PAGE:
Since Cormier reportedly went back to the gym every day through Thursday and told other women about what she saw, Planet Fitness’ corporate office called and told her that she was violating their policy of “no judgement”. After they asked her to stop speaking to women in the gym about the issue, she refused. Planet Fitness then suspended her membership.

PR director for Planet Fitness, McCall Gosselin, said that whatever gender identity a person decides to use will allow them into that gender’s locker room. Gosselin’s statement read:

Planet Fitness is committed to creating a non-intimidating, welcoming environment for our members. Our gender identity non-discrimination policy states that members and guests may use all gym facilities based on their sincere self-reported gender identity. The manner in which this member expressed her concerns about the policy exhibited behavior that management at the Midland club deemed inappropriate and disruptive to other members, which is a violation of the membership agreement and as a result her membership was cancelled.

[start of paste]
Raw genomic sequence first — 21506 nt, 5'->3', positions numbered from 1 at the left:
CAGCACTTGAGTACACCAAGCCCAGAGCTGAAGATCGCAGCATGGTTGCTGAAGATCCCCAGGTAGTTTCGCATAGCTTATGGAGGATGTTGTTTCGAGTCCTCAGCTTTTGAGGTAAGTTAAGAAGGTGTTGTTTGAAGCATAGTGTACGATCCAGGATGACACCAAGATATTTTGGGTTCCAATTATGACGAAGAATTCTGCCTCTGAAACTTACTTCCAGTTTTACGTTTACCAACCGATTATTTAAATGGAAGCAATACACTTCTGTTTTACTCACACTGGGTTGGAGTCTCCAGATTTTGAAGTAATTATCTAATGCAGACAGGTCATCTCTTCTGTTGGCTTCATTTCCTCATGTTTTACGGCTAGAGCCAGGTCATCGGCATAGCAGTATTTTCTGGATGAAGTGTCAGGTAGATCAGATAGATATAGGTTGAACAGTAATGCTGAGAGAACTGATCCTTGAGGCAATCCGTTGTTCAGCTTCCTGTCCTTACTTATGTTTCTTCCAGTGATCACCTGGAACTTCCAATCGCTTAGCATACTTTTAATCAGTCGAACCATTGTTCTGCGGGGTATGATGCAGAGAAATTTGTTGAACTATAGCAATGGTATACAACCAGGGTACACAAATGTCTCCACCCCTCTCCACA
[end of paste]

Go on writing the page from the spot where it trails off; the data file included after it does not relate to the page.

Cormier does not feel that the policy is safe for women and feels as if she’s the one being punished. Her solution would be to add a third locker room for transgender people, even though there are private changing stalls and bathroom stalls with doors in the women’s locker room.

LGBTQ Teens Engaged in Sex Work for Survival

There’s a difference between sex work that is legal and that which is criminalized, as far as protection and health-regulation goes, but it’s all work. People are doing this work for many different reasons, very rarely because they want to. It can be incredibly dangerous.

What appears to be a study that is the first of its kind, was released by an Urban Institute report on survival sex and LGBTQ youth in NYC. The study took interviews from 300 participants between 13 and 21 years of age and was done in collaboration with the organization Streetwise and Safe. The study was conducted with participants speaking to their peers, which likely made it much more effective.